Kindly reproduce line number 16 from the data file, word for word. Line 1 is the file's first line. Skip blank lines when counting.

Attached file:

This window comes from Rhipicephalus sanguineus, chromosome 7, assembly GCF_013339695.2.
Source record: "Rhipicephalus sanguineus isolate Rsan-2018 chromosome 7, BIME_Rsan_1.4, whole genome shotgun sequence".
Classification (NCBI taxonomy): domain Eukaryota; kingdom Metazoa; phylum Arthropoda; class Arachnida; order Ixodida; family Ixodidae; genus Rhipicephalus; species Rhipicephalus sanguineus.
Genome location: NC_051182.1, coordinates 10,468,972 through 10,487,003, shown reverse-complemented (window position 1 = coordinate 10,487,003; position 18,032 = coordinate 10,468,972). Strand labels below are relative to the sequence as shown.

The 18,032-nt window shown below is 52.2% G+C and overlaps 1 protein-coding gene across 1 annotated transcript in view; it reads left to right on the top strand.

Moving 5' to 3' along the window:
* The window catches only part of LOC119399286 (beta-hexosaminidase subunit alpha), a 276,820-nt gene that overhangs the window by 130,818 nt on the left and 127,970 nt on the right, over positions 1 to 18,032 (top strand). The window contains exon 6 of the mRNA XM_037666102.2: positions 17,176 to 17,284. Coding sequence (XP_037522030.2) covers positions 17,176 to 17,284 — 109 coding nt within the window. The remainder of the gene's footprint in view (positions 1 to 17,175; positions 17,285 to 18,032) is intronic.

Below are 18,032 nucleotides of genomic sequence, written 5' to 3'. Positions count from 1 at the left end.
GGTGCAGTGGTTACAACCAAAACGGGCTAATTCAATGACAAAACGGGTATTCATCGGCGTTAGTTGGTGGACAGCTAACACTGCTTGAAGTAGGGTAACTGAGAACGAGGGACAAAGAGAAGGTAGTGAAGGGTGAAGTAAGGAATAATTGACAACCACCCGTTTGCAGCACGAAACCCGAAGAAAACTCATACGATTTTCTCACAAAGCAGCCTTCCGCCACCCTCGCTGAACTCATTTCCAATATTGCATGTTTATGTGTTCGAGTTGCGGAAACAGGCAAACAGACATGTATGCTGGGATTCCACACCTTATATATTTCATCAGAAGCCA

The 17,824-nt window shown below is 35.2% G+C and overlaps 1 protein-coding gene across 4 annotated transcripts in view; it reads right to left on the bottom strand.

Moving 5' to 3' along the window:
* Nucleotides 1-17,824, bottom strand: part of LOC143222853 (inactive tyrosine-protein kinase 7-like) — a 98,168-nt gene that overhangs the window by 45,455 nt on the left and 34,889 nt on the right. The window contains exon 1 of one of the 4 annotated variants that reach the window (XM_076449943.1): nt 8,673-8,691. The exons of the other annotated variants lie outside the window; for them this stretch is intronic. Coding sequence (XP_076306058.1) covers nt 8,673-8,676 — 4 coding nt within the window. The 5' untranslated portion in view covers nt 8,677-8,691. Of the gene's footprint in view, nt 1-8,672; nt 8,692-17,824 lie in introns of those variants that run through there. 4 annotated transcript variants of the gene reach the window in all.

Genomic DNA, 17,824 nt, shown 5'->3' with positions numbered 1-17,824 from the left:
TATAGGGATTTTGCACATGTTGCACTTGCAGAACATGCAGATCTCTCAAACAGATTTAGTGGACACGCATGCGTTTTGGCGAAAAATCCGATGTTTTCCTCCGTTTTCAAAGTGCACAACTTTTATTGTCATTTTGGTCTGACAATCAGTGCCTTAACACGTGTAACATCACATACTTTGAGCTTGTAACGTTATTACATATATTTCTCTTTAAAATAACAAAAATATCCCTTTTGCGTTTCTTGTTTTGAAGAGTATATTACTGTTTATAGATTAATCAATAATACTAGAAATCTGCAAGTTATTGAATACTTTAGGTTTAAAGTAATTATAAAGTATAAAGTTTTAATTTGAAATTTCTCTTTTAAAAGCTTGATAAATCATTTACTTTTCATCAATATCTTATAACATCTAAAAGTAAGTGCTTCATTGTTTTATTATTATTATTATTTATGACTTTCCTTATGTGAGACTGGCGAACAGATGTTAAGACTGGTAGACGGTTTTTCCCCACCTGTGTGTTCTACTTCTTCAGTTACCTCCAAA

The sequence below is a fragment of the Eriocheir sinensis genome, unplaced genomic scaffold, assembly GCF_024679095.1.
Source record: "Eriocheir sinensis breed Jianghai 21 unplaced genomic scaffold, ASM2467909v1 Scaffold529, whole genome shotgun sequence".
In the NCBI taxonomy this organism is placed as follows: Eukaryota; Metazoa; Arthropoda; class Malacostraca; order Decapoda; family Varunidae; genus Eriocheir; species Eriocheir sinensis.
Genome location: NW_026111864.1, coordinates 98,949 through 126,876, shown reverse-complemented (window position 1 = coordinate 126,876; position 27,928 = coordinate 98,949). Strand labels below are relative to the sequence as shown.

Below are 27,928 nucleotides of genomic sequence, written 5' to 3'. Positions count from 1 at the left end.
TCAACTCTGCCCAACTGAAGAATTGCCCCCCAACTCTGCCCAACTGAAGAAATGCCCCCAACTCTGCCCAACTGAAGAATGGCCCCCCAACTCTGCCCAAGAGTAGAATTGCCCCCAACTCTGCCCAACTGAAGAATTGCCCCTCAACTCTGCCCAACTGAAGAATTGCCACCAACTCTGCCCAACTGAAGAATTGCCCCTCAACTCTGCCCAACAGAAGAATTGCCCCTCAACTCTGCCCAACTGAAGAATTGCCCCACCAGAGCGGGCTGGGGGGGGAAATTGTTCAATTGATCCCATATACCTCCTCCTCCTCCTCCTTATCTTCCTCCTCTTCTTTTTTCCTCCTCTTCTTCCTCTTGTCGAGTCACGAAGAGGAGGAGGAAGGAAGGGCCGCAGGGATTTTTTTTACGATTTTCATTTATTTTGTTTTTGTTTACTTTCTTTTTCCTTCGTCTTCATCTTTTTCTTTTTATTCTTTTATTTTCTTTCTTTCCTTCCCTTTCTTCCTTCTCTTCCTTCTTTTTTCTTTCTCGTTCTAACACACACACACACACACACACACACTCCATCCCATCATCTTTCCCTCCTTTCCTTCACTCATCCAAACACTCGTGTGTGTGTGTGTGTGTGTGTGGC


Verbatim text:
Source record: "Eriocheir sinensis breed Jianghai 21 unplaced genomic scaffold, ASM2467909v1 Scaffold529, whole genome shotgun sequence".